It is known that the ancients have only followed the sun during the half of its course, since they only knew that part of the globe which lies between Cadiz and the Ganges, or even to the Golden Chersonese. During this voyage, the Admiral encountered marine currents as impetuous as torrents, with great waves and undercurrents, to say nothing of the dangers presented by the immense number of neighbouring islands; but he was heedless of these perils, and was determined to advance until he had ascertained whether Cuba was an island or a continent. He continued, therefore, coasting the shores of the island, and always towards the west, to a distance, according to his report, of two hundred and twenty-two leagues, which is equal to about one thousand three hundred miles. He gave names to seven thousand islands, and moreover beheld on his left hand more than three thousand others rising from the waves. But let us return to those matters worthy to be remembered which he encountered during this voyage. While the Admiral was carefully examining the character of these places, coasting along the shore of Cuba, he first discovered, not far from Alpha (that is from the end of it), a harbour sufficient for many ships. Its entrance is in the form of a scythe, shut in on the two sides by promontories that break the waves; and it is large and of great depth. Following the coast of this harbour, he perceived at a short distance from the shore two huts, and several fires burning here and there. A landing was made, but no people were found; nevertheless there were wooden spits arranged about the fire, on which hung fish, altogether of about a hundred pounds' weight, and alongside lay two serpents eight feet long." The Spaniards were astonished, and looked about for some one with whom to speak, but saw nobody. Indeed, the owners of the fish had fled to the mountains on seeing them approach. The Spaniards rested there to eat, and were pleased to find the fish, which had cost them nothing, much to their taste; but they did not touch the serpents. They report that these latter were in no wise different from the crocodiles of the Nile, except in point of size. According to Pliny, crocodiles as long as eighteen cubits have been found; while the largest in Cuba do not exceed eight feet. When their hunger was satisfied, they penetrated into the neighbouring woods, where they found a number of these serpents tied to the trees with cords; some were attached by their heads, others had had their teeth pulled out. While the Spaniards busied themselves in visiting the neighbourhood of the harbour, they discovered about seventy natives who had fled at their approach, and who now sought to know what these unknown people wanted. Our men endeavoured to attract them by gestures and signs, and gentle words, and one of them, fascinated by the gifts which they exhibited from a distance, approached, but no nearer than a neighbouring rock. It was clear that he was afraid. During his first voyage the Admiral had taken a native of Guanahani (an island near by Cuba), whom he had named Diego Columbus, and had brought up with his own children. Diego served him as interpreter, and as his maternal tongue was akin to the language of the islander who had approached, he spoke to him. Overcoming his fears, the islander came amongst the Spaniards, and persuaded his companions to join him as there was nothing to fear. About seventy natives then descended from their rocks and made friends, and the Admiral offered them presents. They were fishermen, sent to fish by their cacique, who was preparing a festival for the reception of another chief. They were not at all vexed when they found that their fish had been eaten and their serpents left, for they considered these serpents the most delicate food. Common people among them eat less often of the serpents than they would with us of pheasants or peacocks. Moreover they could catch as many fish as the Spaniards had eaten, in one hour. When asked why they cooked the fish they were to carry to their cacique, they replied that they did so to preserve it from corruption. After swearing a mutual friendship they separated. From that point of the Cuban coast which he had named Alpha, as we have said, the Admiral sailed towards the west. The middle portions of the shores of the bay were well wooded but steep and mountainous. Some of the trees were in flower, and the sweet perfumes they exhaled were wafted out across the sea,' while others were weighted with fruit. Beyond the bay the country was more fertile and more populous. The natives were likewise more civilised and more desirous of novelties, for, at the sight of the vessels, a crowd of them came down to the shore, offering our men the kind of bread they ate, and gourds full of water. They begged them to come on land. On all these islands there is found a tree about the size of our elms, which bears a sort of gourd out of which they make drinking cups; but they never eat it, as its pulp is bitterer than gall, and its shell is as hard as a turtle's back. On the ides of May the watchers saw from the height of the lookout an incredible multitude of islands to the south-west; two of them were covered with grass and green trees, and all of them were inhabited. On the shore of the continent there emptied a navigable river of which the water was so hot that one could not leave one's hand long in it. The next day, having seen a canoe of fishermen in the distance, and fearing that these fishermen might take to flight at sight of them, the Admiral ordered a barque to cut off their retreat; but the men waited for the Spaniards without sign of fear. Listen now to this new method of fishing. Just as we use French dogs to chase hares across the plain, so do these fishermen catch fish by means of a fish trained for that purpose. This fish in no wise resembles any that we know. Its body is similar to that of a large eel, and upon its head it has a large pouch made of a very tough skin. They tie the fish to the side of the boat, with just the amount of cord necessary to hold it under the water; for it cannot stand contact with the air. As soon as a large fish or turtle is seen (and these latter are as large as a huge shield), they let the fish go. The moment it is freed, it attacks, with the rapidity of an arrow, the fish or turtle, on some part exposed from the shell, covering it with the pouch-like skin, and attaching itself with such tenacity that the only way to pull it off alive is by rolling a cord round a pole and raising the fish out of the water, when contact with the air causes it to drop its prey. This is done by some of the fishermen who throw themselves into the water, and hold it above the surface, until their companions, who remained in the barque, have dragged it on board. This done, the cord is loosened enough for the fisherman-fish to drop back into the water, when it is fed with pieces of the prey which has been caught. The islanders call this fish guaicano, and our people call it riverso." Four turtles which they caught in this fashion and presented to the Spaniards almost filled a native barque. They highly prize the flesh of turtles, and the Spaniards made them some presents in exchange which highly pleased them. When our sailors questioned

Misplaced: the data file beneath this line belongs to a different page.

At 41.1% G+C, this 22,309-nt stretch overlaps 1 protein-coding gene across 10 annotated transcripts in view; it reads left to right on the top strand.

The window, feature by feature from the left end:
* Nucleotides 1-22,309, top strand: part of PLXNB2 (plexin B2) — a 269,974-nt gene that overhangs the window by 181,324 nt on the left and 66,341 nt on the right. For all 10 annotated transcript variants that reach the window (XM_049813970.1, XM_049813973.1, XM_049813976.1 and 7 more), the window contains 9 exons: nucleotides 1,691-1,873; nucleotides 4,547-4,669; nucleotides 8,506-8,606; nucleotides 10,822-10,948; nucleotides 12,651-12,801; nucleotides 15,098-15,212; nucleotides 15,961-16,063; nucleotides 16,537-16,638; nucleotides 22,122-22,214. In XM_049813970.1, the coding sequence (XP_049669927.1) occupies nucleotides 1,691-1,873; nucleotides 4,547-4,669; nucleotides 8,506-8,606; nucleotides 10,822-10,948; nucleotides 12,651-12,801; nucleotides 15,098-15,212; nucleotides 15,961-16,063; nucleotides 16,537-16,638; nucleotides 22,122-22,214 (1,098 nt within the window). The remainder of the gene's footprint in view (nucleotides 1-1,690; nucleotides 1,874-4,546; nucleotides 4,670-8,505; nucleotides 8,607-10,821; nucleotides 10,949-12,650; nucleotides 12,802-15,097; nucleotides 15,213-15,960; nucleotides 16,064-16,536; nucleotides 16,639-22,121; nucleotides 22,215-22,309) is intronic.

* Always deeming Cuba to be an extension of Asia, Columbus was anxious to complete his reconnaissance, and then to proceed to India and Cathay.
* The island is about eighty-five miles from Cuba. The name Jamaica, which has survived, meant in the native tongue “land of wood and water." It was really discovered on May 13th, but was not colonised until 1509.
* As will be later seen, these so-called serpents are iguanas. - They are still a common article of food throughout the islands, and tierra caliente of Mexico and Central America, and make savoury dishes.
* The fragrant odours blown out to sea from the American coasts are mentioned by several of the early explorers.
* A sea-lamprey, also called remora and echineis. Oviedo gives details concerning the manner of catching, raising, and training the young lampreys to serve as game-fish. Hist, delle Indie, cap. x., in Ramusio. The account is interesting and despite obvious inaccuracies may have a basis of truth.